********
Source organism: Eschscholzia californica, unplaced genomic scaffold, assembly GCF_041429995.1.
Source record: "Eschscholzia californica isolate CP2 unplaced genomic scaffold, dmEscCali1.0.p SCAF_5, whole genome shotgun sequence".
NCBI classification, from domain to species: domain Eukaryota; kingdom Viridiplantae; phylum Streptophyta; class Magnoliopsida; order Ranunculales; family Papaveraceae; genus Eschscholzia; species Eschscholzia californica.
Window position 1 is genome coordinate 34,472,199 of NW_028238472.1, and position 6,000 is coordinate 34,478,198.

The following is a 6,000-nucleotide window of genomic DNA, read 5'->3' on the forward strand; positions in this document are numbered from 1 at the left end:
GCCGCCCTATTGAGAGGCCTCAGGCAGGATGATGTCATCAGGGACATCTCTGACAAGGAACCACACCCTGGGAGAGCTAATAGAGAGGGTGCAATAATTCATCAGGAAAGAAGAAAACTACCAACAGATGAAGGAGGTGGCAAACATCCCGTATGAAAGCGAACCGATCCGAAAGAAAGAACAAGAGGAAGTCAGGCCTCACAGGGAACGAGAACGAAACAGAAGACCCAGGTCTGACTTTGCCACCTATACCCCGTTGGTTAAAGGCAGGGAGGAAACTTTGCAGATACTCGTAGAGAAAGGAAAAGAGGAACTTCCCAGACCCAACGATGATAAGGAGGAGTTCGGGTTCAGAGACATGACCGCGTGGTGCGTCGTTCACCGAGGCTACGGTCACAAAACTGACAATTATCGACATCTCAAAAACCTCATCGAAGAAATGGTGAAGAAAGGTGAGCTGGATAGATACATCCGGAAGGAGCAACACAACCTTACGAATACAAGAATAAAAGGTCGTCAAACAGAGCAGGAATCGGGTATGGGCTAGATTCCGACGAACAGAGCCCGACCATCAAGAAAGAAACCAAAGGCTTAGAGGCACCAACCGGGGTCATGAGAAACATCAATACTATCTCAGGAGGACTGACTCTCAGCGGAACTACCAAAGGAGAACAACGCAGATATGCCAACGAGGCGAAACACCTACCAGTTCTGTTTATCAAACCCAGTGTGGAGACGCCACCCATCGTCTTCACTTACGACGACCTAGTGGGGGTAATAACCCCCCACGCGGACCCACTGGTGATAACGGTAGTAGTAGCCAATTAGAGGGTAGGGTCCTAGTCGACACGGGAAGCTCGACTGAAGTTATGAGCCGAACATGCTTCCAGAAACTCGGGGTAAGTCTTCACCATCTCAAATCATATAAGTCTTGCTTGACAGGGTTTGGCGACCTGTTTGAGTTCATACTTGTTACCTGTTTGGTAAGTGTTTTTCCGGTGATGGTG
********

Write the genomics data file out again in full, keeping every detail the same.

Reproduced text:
Source organism: Eschscholzia californica, unplaced genomic scaffold, assembly GCF_041429995.1.
Source record: "Eschscholzia californica isolate CP2 unplaced genomic scaffold, dmEscCali1.0.p SCAF_5, whole genome shotgun sequence".
NCBI classification, from domain to species: domain Eukaryota; kingdom Viridiplantae; phylum Streptophyta; class Magnoliopsida; order Ranunculales; family Papaveraceae; genus Eschscholzia; species Eschscholzia californica.
Window position 1 is genome coordinate 34,472,199 of NW_028238472.1, and position 6,000 is coordinate 34,478,198.

The following is a 6,000-nucleotide window of genomic DNA, read 5'->3' on the forward strand; positions in this document are numbered from 1 at the left end:
GCCGCCCTATTGAGAGGCCTCAGGCAGGATGATGTCATCAGGGACATCTCTGACAAGGAACCACACCCTGGGAGAGCTAATAGAGAGGGTGCAATAATTCATCAGGAAAGAAGAAAACTACCAACAGATGAAGGAGGTGGCAAACATCCCGTATGAAAGCGAACCGATCCGAAAGAAAGAACAAGAGGAAGTCAGGCCTCACAGGGAACGAGAACGAAACAGAAGACCCAGGTCTGACTTTGCCACCTATACCCCGTTGGTTAAAGGCAGGGAGGAAACTTTGCAGATACTCGTAGAGAAAGGAAAAGAGGAACTTCCCAGACCCAACGATGATAAGGAGGAGTTCGGGTTCAGAGACATGACCGCGTGGTGCGTCGTTCACCGAGGCTACGGTCACAAAACTGACAATTATCGACATCTCAAAAACCTCATCGAAGAAATGGTGAAGAAAGGTGAGCTGGATAGATACATCCGGAAGGAGCAACACAACCTTACGAATACAAGAATAAAAGGTCGTCAAACAGAGCAGGAATCGGGTATGGGCTAGATTCCGACGAACAGAGCCCGACCATCAAGAAAGAAACCAAAGGCTTAGAGGCACCAACCGGGGTCATGAGAAACATCAATACTATCTCAGGAGGACTGACTCTCAGCGGAACTACCAAAGGAGAACAACGCAGATATGCCAACGAGGCGAAACACCTACCAGTTCTGTTTATCAAACCCAGTGTGGAGACGCCACCCATCGTCTTCACTTACGACGACCTAGTGGGGGTAATAACCCCCCACGCGGACCCACTGGTGATAACGGTAGTAGTAGCCAATTAGAGGGTAGGGTCCTAGTCGACACGGGAAGCTCGACTGAAGTTATGAGCCGAACATGCTTCCAGAAACTCGGGGTAAGTCTTCACCATCTCAAATCATATAAGTCTTGCTTGACAGGGTTTGGCGACCTGTTTGAGTTCATACTTGTTACCTGTTTGGTAAGTGTTTTTCCGGTGATGGTG